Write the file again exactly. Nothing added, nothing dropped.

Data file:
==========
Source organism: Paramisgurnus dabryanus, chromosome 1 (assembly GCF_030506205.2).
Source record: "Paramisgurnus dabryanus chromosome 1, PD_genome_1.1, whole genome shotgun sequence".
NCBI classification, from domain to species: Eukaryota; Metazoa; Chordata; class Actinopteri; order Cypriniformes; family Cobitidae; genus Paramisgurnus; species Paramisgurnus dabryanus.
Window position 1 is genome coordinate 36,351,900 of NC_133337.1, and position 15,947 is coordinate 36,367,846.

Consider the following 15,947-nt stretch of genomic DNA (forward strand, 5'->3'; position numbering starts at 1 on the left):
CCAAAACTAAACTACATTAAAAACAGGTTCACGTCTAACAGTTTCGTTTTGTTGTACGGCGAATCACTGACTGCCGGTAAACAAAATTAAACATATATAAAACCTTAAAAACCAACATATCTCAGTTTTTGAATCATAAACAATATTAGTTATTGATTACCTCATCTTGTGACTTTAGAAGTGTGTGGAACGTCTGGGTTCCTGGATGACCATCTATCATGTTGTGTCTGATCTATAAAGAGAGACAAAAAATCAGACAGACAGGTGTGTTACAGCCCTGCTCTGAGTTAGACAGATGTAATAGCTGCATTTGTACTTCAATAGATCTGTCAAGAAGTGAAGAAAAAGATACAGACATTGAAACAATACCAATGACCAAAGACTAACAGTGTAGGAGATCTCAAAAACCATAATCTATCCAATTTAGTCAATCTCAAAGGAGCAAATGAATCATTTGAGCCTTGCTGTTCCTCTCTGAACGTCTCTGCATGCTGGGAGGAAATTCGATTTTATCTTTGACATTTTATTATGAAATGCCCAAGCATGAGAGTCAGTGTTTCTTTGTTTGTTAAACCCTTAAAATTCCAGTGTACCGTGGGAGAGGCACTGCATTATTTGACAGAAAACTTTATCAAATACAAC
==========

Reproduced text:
Source organism: Paramisgurnus dabryanus, chromosome 1 (assembly GCF_030506205.2).
Source record: "Paramisgurnus dabryanus chromosome 1, PD_genome_1.1, whole genome shotgun sequence".
NCBI classification, from domain to species: Eukaryota; Metazoa; Chordata; class Actinopteri; order Cypriniformes; family Cobitidae; genus Paramisgurnus; species Paramisgurnus dabryanus.
Window position 1 is genome coordinate 36,351,900 of NC_133337.1, and position 15,947 is coordinate 36,367,846.

Consider the following 15,947-nt stretch of genomic DNA (forward strand, 5'->3'; position numbering starts at 1 on the left):
CCAAAACTAAACTACATTAAAAACAGGTTCACGTCTAACAGTTTCGTTTTGTTGTACGGCGAATCACTGACTGCCGGTAAACAAAATTAAACATATATAAAACCTTAAAAACCAACATATCTCAGTTTTTGAATCATAAACAATATTAGTTATTGATTACCTCATCTTGTGACTTTAGAAGTGTGTGGAACGTCTGGGTTCCTGGATGACCATCTATCATGTTGTGTCTGATCTATAAAGAGAGACAAAAAATCAGACAGACAGGTGTGTTACAGCCCTGCTCTGAGTTAGACAGATGTAATAGCTGCATTTGTACTTCAATAGATCTGTCAAGAAGTGAAGAAAAAGATACAGACATTGAAACAATACCAATGACCAAAGACTAACAGTGTAGGAGATCTCAAAAACCATAATCTATCCAATTTAGTCAATCTCAAAGGAGCAAATGAATCATTTGAGCCTTGCTGTTCCTCTCTGAACGTCTCTGCATGCTGGGAGGAAATTCGATTTTATCTTTGACATTTTATTATGAAATGCCCAAGCATGAGAGTCAGTGTTTCTTTGTTTGTTAAACCCTTAAAATTCCAGTGTACCGTGGGAGAGGCACTGCATTATTTGACAGAAAACTTTATCAAATACAAC